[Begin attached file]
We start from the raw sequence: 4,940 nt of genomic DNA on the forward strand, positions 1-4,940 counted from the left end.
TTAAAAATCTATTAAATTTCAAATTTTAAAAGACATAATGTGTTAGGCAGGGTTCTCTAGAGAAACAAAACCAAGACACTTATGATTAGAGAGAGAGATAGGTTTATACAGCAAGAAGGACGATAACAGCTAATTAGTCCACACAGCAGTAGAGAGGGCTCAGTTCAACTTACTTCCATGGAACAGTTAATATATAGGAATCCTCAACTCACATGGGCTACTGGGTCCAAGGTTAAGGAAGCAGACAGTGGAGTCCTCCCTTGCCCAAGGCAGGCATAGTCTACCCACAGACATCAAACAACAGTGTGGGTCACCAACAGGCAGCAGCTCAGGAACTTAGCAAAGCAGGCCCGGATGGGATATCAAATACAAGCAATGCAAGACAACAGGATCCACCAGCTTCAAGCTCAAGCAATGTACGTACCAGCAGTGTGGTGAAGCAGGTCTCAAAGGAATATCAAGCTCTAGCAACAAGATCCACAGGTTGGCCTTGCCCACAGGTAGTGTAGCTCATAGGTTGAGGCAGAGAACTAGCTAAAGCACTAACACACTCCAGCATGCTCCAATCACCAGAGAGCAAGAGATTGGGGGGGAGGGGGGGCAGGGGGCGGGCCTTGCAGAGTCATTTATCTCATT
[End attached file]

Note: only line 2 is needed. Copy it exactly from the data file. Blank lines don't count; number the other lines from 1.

TTAAAAATCTATTAAATTTCAAATTTTAAAAGACATAATGTGTTAGGCAGGGTTCTCTAGAGAAACAAAACCAAGACACTTATGATTAGAGAGAGAGATAGGTTTATACAGCAAGAAGGACGATAACAGCTAATTAGTCCACACAGCAGTAGAGAGGGCTCAGTTCAACTTACTTCCATGGAACAGTTAATATATAGGAATCCTCAACTCACATGGGCTACTGGGTCCAAGGTTAAGGAAGCAGACAGTGGAGTCCTCCCTTGCCCAAGGCAGGCATAGTCTACCCACAGACATCAAACAACAGTGTGGGTCACCAACAGGCAGCAGCTCAGGAACTTAGCAAAGCAGGCCCGGATGGGATATCAAATACAAGCAATGCAAGACAACAGGATCCACCAGCTTCAAGCTCAAGCAATGTACGTACCAGCAGTGTGGTGAAGCAGGTCTCAAAGGAATATCAAGCTCTAGCAACAAGATCCACAGGTTGGCCTTGCCCACAGGTAGTGTAGCTCATAGGTTGAGGCAGAGAACTAGCTAAAGCACTAACACACTCCAGCATGCTCCAATCACCAGAGAGCAAGAGATTGGGGGGGAGGGGGGGCAGGGGGCGGGCCTTGCAGAGTCATTTATCTCATT